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Pfftt.. what does that guy know. I've never even heard of this "Bjarne Stroustrup" person. –  Calvin Apr 17 '09 at 0:35
I just wonder how many of the upvotes of the previous comment are actually a result of an underflow... –  rindeal Apr 30 at 19:17

The name comes from the linear algebra, where vector is matrix with only one column or only one row.

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Just to say why it probably isn't called array: Because std::vector has a dynamic size. An array conceptually is fixed in length. Next C++ Standard by the way has a std::array template, which is fixed in size and should be preferred over a plain array:

std::array<int, 4> f = { 1, 2, 3, 4 };
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Has that new C++ standard been released yet? –  Johannes Jensen Jun 24 '10 at 10:30
@Johannes Jensen yes. –  user1203803 Apr 25 '12 at 12:46

Also if you make it store integers or floating points it does make an excellent type for storing N dimensional vectors. After all all a vector is, is a list of numbers kept in a specific order.

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A vector is simply a sequence of values, all of the same type. This is pretty much in line with the use in mathematics. I guess the mathematical idea that vectors should support some common operations (such as adding, and scaling by a scalar) are not carried over, the important aspect is mainly the structure.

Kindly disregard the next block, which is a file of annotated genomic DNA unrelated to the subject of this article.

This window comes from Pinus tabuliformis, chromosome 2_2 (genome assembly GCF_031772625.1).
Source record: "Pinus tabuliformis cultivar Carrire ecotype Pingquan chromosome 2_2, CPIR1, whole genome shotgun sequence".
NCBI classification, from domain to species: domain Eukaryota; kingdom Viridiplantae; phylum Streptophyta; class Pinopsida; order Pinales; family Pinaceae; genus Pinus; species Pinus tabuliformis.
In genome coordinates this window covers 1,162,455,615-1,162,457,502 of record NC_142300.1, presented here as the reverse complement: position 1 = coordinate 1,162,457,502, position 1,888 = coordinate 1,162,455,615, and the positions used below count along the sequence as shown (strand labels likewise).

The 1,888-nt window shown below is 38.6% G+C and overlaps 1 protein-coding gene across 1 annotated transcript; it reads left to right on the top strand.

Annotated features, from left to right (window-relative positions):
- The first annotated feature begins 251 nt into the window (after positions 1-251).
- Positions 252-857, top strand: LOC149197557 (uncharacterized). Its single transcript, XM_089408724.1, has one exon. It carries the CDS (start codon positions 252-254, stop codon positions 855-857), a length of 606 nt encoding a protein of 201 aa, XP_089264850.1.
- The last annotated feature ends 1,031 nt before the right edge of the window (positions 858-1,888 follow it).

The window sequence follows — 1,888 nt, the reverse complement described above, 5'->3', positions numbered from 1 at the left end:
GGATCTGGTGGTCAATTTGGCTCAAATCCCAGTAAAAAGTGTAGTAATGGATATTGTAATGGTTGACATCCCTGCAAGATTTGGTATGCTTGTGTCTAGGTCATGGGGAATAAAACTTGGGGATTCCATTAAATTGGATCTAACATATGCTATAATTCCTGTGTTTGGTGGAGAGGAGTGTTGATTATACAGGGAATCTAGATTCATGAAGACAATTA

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No idea about the real reason, but C++ calling it a vector instead of an array, reduces confusion between the C and C++ structures, although they fulfill the same roles.

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I'd guess it comes from the term row vector. Also, computer scientists love thinking up new names for things...

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It is just the name. C++ vector could very well (or maybe even more accurate) be called dynamic array or resizable array but this name was simply chosen. This vector is not the same as vector from methematics because in mathematics vectors are members of any set V such that there are two important operations defined on this set: + (addition of vectors) and x (multiplication of a vector by a scalar from field F) and these operations satisfy 8 axioms:

Associativity of addition

u + (v + w) = (u + v) + w

Commutativity of addition

u + v = v + u

Identity element of addition

There exists an element 0 ∈ V, called the zero vector, such that v + 0 = v for all v ∈ V.

Inverse elements of addition

For every v ∈ V, there exists an element −v ∈ V, called the additive inverse of v, such that v + (−v) = 0

Compatibility of scalar multiplication with field multiplication

a(bv) = (ab)v

Identity element of scalar multiplication

1 v = v, where 1 denotes the multiplicative identity in F.